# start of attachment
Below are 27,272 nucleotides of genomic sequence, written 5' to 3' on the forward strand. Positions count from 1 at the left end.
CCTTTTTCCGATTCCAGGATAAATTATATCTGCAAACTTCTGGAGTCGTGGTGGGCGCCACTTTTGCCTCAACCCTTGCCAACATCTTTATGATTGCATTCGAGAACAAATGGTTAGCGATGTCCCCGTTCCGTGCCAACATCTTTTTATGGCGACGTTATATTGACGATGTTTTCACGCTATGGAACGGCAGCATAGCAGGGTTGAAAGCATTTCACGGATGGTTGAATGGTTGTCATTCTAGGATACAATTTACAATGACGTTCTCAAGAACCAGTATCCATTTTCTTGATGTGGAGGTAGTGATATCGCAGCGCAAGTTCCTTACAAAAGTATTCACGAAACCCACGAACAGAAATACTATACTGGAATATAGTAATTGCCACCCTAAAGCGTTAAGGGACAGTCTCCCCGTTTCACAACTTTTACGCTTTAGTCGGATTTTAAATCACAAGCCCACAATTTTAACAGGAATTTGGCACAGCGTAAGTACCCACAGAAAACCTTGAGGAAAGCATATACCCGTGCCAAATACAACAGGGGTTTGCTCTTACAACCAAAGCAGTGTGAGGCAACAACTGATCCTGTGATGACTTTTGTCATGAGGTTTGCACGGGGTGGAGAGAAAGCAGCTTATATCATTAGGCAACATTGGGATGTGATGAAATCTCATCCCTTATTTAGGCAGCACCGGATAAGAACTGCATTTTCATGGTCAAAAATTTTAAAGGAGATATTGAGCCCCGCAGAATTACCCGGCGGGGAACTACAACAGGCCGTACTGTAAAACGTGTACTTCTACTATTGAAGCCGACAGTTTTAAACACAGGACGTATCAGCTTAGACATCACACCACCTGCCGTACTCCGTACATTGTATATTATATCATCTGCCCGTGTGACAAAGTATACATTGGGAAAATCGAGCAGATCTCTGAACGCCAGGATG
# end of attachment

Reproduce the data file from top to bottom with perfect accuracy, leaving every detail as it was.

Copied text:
Below are 27,272 nucleotides of genomic sequence, written 5' to 3' on the forward strand. Positions count from 1 at the left end.
CCTTTTTCCGATTCCAGGATAAATTATATCTGCAAACTTCTGGAGTCGTGGTGGGCGCCACTTTTGCCTCAACCCTTGCCAACATCTTTATGATTGCATTCGAGAACAAATGGTTAGCGATGTCCCCGTTCCGTGCCAACATCTTTTTATGGCGACGTTATATTGACGATGTTTTCACGCTATGGAACGGCAGCATAGCAGGGTTGAAAGCATTTCACGGATGGTTGAATGGTTGTCATTCTAGGATACAATTTACAATGACGTTCTCAAGAACCAGTATCCATTTTCTTGATGTGGAGGTAGTGATATCGCAGCGCAAGTTCCTTACAAAAGTATTCACGAAACCCACGAACAGAAATACTATACTGGAATATAGTAATTGCCACCCTAAAGCGTTAAGGGACAGTCTCCCCGTTTCACAACTTTTACGCTTTAGTCGGATTTTAAATCACAAGCCCACAATTTTAACAGGAATTTGGCACAGCGTAAGTACCCACAGAAAACCTTGAGGAAAGCATATACCCGTGCCAAATACAACAGGGGTTTGCTCTTACAACCAAAGCAGTGTGAGGCAACAACTGATCCTGTGATGACTTTTGTCATGAGGTTTGCACGGGGTGGAGAGAAAGCAGCTTATATCATTAGGCAACATTGGGATGTGATGAAATCTCATCCCTTATTTAGGCAGCACCGGATAAGAACTGCATTTTCATGGTCAAAAATTTTAAAGGAGATATTGAGCCCCGCAGAATTACCCGGCGGGGAACTACAACAGGCCGTACTGTAAAACGTGTACTTCTACTATTGAAGCCGACAGTTTTAAACACAGGACGTATCAGCTTAGACATCACACCACCTGCCGTACTCCGTACATTGTATATTATATCATCTGCCCGTGTGACAAAGTATACATTGGGAAAATCGAGCAGATCTCTGAACGCCAGGATG